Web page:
Women and men doctors differ in their knowledge of sex-specific complaints during general practice training

A new study from the University of Lincoln and the Royal College of General Practitioners (RCGP) Applied Knowledge Test Development Group reveals that women doctors have greater knowledge about women’s medical problems than men doctors during their training to become general practitioners. The study entitled, ‘Comparing performance among male and female candidates in sex- specific clinical knowledge in the MRCGP‘, was published in the British Journal of General Practice this month and is the first to look at sex-specific clinical knowledge in a medical licensing examination. The Applied Knowledge Test is a component of the Membership of the Royal College of General Practitioners, which doctors training to be GPs need to pass to be deemed fit for independent practice.

Many female patients choose to see a woman doctor, because they feel more at ease with their communication style or feel more confident in their knowledge of women’s medicine. This study shows that on average women doctors know more about women’s medicine than men at a similar stage of training and after taking other factors into account – so women may be justified in choosing a woman doctor on this basis. Conversely male doctors in training did not appear to know more about men’s problems.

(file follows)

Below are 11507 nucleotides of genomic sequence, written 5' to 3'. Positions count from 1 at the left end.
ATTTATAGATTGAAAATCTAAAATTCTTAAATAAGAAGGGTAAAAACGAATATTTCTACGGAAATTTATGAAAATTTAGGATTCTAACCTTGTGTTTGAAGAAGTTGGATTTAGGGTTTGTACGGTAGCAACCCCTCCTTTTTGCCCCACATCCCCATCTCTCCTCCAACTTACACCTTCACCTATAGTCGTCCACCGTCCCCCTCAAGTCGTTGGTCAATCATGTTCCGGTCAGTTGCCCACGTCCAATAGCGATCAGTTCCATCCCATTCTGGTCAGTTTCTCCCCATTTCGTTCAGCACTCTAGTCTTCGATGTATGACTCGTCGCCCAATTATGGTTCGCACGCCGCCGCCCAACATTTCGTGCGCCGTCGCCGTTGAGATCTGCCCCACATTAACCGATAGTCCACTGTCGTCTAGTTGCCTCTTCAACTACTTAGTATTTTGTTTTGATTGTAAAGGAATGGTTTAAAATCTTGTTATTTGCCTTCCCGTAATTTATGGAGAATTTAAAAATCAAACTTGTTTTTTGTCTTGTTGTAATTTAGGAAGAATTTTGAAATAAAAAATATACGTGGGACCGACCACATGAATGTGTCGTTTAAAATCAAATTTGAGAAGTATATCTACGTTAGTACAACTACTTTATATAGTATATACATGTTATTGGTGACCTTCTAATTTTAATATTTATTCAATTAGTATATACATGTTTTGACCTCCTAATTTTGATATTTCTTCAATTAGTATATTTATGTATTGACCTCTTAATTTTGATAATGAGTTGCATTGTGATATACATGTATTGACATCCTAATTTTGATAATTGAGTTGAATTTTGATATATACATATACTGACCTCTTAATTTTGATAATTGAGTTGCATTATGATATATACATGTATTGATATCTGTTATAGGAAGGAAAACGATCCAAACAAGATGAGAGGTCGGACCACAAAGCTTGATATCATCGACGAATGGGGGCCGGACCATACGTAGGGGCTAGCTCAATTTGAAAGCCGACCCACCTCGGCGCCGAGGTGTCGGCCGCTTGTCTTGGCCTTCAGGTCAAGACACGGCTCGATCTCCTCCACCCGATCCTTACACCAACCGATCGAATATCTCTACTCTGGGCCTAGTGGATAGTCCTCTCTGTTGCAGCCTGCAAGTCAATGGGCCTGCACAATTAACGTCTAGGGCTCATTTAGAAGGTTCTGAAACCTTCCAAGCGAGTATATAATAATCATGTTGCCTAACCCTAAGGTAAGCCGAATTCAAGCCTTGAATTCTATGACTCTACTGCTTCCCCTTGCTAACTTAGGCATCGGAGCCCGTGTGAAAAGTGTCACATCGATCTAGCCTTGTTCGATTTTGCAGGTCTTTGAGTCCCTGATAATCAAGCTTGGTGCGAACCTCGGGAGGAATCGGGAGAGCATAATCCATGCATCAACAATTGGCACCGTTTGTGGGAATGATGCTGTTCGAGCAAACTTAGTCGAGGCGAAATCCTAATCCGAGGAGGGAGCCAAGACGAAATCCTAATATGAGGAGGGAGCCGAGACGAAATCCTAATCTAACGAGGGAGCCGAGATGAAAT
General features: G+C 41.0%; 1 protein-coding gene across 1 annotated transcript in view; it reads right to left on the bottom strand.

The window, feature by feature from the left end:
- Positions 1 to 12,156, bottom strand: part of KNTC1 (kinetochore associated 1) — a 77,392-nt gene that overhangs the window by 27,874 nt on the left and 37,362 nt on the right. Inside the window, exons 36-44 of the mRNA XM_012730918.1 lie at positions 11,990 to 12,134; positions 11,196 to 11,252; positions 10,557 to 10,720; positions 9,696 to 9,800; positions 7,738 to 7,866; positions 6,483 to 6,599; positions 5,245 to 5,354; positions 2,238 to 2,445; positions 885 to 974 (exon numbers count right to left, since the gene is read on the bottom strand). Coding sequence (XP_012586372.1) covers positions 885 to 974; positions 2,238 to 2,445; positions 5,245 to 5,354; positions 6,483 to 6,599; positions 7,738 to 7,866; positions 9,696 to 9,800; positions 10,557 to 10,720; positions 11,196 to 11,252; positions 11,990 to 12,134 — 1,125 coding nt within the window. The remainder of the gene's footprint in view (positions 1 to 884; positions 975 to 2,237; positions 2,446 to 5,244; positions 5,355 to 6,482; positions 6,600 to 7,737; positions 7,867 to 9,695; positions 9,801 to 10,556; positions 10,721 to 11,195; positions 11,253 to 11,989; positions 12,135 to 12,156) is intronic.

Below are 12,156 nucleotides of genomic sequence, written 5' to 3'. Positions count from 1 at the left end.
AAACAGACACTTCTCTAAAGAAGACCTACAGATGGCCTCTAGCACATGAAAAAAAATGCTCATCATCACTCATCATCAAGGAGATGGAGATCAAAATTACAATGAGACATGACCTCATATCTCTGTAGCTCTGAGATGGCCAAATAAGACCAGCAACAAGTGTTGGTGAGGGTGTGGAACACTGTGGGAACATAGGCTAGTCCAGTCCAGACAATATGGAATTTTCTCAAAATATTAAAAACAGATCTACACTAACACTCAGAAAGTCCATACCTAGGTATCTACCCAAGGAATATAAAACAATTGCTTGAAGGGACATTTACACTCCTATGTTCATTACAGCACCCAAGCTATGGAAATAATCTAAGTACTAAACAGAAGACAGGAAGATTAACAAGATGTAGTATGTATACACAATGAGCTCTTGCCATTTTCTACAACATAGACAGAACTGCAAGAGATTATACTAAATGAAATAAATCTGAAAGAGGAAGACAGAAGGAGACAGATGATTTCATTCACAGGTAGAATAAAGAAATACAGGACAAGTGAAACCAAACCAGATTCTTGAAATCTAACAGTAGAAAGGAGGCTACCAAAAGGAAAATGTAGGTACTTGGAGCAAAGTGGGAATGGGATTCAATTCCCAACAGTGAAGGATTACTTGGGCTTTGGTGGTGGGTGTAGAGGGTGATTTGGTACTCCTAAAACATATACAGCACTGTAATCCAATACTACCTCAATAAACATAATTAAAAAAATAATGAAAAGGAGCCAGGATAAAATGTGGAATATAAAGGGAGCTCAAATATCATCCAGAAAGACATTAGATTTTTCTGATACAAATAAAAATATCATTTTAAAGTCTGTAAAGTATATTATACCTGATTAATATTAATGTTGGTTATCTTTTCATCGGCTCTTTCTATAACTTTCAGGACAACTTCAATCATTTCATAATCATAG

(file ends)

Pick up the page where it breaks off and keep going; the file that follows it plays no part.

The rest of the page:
The reason for this difference is a matter for speculation. Women doctors are much more likely to see more female patients during training and might be encouraged to learn more about women’s problems as a result of this greater exposure as well as through their own personal experience. The implication for GP training schemes is that they should ensure that male GP trainees are enabled to see more women patients or learn more about women’s medicine so that patients consulting male trainees are not disadvantaged.

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